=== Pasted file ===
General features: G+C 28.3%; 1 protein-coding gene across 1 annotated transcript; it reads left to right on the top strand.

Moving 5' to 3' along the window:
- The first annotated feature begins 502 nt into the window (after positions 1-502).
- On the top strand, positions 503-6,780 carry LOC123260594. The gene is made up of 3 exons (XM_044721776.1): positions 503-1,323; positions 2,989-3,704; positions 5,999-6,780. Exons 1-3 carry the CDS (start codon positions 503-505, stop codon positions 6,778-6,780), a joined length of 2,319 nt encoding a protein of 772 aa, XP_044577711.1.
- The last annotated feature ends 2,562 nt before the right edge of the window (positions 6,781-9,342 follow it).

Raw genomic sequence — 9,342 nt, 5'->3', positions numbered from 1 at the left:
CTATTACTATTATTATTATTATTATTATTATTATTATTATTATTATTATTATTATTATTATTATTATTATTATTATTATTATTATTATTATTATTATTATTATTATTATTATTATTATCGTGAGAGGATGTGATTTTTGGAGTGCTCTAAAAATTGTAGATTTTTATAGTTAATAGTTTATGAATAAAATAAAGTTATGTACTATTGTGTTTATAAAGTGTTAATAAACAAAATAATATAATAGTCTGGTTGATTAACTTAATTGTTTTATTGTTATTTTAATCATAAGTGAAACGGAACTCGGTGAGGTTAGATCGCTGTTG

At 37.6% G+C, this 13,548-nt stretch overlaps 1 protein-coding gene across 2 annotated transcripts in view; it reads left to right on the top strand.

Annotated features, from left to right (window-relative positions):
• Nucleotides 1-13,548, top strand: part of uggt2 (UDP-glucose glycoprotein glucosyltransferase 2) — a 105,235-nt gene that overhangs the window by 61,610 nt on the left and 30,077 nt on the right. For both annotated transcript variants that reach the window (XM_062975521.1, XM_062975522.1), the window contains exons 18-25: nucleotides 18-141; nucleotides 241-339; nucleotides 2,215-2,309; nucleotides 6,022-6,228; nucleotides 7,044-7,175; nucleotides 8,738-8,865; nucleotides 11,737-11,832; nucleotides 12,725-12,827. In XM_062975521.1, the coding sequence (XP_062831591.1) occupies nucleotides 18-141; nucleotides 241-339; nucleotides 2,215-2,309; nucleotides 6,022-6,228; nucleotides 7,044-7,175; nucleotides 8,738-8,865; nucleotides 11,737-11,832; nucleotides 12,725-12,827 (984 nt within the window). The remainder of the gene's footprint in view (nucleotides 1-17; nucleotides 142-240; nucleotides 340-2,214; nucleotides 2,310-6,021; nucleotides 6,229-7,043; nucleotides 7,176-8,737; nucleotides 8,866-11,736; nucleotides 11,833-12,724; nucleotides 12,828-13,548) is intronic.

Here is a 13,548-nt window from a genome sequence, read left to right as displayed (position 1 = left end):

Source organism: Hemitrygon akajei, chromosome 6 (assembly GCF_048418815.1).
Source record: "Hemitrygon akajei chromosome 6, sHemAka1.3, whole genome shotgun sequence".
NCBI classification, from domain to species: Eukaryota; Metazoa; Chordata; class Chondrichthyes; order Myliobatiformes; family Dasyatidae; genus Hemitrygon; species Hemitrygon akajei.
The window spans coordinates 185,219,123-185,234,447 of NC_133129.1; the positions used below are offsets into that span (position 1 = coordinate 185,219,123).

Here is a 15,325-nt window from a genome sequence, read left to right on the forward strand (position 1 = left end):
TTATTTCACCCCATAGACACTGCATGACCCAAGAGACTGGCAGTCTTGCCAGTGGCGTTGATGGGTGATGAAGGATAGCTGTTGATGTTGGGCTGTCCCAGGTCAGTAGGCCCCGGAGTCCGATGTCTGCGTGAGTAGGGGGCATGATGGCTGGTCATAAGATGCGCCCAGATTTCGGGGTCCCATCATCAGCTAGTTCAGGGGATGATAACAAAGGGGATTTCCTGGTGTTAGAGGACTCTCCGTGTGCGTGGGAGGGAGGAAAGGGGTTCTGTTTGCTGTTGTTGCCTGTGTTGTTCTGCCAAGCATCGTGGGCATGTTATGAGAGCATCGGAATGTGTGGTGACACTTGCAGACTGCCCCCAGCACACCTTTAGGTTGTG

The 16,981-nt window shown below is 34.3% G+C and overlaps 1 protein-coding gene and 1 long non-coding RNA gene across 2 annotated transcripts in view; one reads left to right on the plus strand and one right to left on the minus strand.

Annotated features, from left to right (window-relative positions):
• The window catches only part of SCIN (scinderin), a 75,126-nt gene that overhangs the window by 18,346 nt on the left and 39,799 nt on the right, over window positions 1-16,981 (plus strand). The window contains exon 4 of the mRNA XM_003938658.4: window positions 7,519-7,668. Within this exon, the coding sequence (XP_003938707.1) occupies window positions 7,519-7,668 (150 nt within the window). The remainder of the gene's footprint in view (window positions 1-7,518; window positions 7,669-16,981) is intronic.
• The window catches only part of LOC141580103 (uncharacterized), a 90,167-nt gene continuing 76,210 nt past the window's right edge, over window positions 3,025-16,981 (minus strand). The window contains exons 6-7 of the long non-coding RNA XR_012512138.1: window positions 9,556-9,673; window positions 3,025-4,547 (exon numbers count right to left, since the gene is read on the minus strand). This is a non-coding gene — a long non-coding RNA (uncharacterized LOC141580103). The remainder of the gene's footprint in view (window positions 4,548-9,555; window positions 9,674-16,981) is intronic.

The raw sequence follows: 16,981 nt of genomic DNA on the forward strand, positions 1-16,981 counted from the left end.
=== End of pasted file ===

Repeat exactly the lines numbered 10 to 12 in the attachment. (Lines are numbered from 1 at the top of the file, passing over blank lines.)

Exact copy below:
• Nucleotides 1-13,548, top strand: part of uggt2 (UDP-glucose glycoprotein glucosyltransferase 2) — a 105,235-nt gene that overhangs the window by 61,610 nt on the left and 30,077 nt on the right. For both annotated transcript variants that reach the window (XM_062975521.1, XM_062975522.1), the window contains exons 18-25: nucleotides 18-141; nucleotides 241-339; nucleotides 2,215-2,309; nucleotides 6,022-6,228; nucleotides 7,044-7,175; nucleotides 8,738-8,865; nucleotides 11,737-11,832; nucleotides 12,725-12,827. In XM_062975521.1, the coding sequence (XP_062831591.1) occupies nucleotides 18-141; nucleotides 241-339; nucleotides 2,215-2,309; nucleotides 6,022-6,228; nucleotides 7,044-7,175; nucleotides 8,738-8,865; nucleotides 11,737-11,832; nucleotides 12,725-12,827 (984 nt within the window). The remainder of the gene's footprint in view (nucleotides 1-17; nucleotides 142-240; nucleotides 340-2,214; nucleotides 2,310-6,021; nucleotides 6,229-7,043; nucleotides 7,176-8,737; nucleotides 8,866-11,736; nucleotides 11,833-12,724; nucleotides 12,828-13,548) is intronic.

Here is a 13,548-nt window from a genome sequence, read left to right as displayed (position 1 = left end):

Source organism: Hemitrygon akajei, chromosome 6 (assembly GCF_048418815.1).